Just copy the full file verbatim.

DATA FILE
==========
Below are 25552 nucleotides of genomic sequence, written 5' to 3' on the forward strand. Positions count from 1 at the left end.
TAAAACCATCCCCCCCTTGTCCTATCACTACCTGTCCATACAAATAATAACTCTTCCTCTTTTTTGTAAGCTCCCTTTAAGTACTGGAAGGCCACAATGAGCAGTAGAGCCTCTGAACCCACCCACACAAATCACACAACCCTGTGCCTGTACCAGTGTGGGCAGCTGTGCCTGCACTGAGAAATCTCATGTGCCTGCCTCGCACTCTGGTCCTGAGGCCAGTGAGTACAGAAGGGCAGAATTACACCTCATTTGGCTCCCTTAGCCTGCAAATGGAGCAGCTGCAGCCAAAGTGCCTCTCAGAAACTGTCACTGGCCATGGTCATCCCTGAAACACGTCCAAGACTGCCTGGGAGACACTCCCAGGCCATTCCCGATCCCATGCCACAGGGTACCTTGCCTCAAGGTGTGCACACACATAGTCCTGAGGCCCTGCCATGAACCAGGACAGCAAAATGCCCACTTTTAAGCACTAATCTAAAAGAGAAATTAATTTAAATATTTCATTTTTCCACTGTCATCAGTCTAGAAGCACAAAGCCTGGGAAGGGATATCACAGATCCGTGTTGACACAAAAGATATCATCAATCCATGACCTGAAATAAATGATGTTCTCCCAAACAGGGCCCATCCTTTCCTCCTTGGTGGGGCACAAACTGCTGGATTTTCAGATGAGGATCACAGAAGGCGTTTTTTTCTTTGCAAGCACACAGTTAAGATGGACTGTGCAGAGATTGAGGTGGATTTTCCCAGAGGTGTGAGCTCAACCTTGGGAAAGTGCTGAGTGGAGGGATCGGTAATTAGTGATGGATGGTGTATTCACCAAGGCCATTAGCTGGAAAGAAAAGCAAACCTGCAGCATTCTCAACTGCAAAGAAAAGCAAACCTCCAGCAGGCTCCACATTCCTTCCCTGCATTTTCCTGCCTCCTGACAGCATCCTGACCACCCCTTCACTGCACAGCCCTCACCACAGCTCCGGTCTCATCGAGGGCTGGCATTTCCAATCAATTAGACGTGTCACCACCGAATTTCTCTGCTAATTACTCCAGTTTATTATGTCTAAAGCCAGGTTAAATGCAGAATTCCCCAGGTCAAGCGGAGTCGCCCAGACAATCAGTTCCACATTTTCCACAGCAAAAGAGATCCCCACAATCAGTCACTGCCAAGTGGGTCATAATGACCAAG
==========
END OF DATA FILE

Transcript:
Below are 25552 nucleotides of genomic sequence, written 5' to 3' on the forward strand. Positions count from 1 at the left end.
TAAAACCATCCCCCCCTTGTCCTATCACTACCTGTCCATACAAATAATAACTCTTCCTCTTTTTTGTAAGCTCCCTTTAAGTACTGGAAGGCCACAATGAGCAGTAGAGCCTCTGAACCCACCCACACAAATCACACAACCCTGTGCCTGTACCAGTGTGGGCAGCTGTGCCTGCACTGAGAAATCTCATGTGCCTGCCTCGCACTCTGGTCCTGAGGCCAGTGAGTACAGAAGGGCAGAATTACACCTCATTTGGCTCCCTTAGCCTGCAAATGGAGCAGCTGCAGCCAAAGTGCCTCTCAGAAACTGTCACTGGCCATGGTCATCCCTGAAACACGTCCAAGACTGCCTGGGAGACACTCCCAGGCCATTCCCGATCCCATGCCACAGGGTACCTTGCCTCAAGGTGTGCACACACATAGTCCTGAGGCCCTGCCATGAACCAGGACAGCAAAATGCCCACTTTTAAGCACTAATCTAAAAGAGAAATTAATTTAAATATTTCATTTTTCCACTGTCATCAGTCTAGAAGCACAAAGCCTGGGAAGGGATATCACAGATCCGTGTTGACACAAAAGATATCATCAATCCATGACCTGAAATAAATGATGTTCTCCCAAACAGGGCCCATCCTTTCCTCCTTGGTGGGGCACAAACTGCTGGATTTTCAGATGAGGATCACAGAAGGCGTTTTTTTCTTTGCAAGCACACAGTTAAGATGGACTGTGCAGAGATTGAGGTGGATTTTCCCAGAGGTGTGAGCTCAACCTTGGGAAAGTGCTGAGTGGAGGGATCGGTAATTAGTGATGGATGGTGTATTCACCAAGGCCATTAGCTGGAAAGAAAAGCAAACCTGCAGCATTCTCAACTGCAAAGAAAAGCAAACCTCCAGCAGGCTCCACATTCCTTCCCTGCATTTTCCTGCCTCCTGACAGCATCCTGACCACCCCTTCACTGCACAGCCCTCACCACAGCTCCGGTCTCATCGAGGGCTGGCATTTCCAATCAATTAGACGTGTCACCACCGAATTTCTCTGCTAATTACTCCAGTTTATTATGTCTAAAGCCAGGTTAAATGCAGAATTCCCCAGGTCAAGCGGAGTCGCCCAGACAATCAGTTCCACATTTTCCACAGCAAAAGAGATCCCCACAATCAGTCACTGCCAAGTGGGTCATAATGACCAAG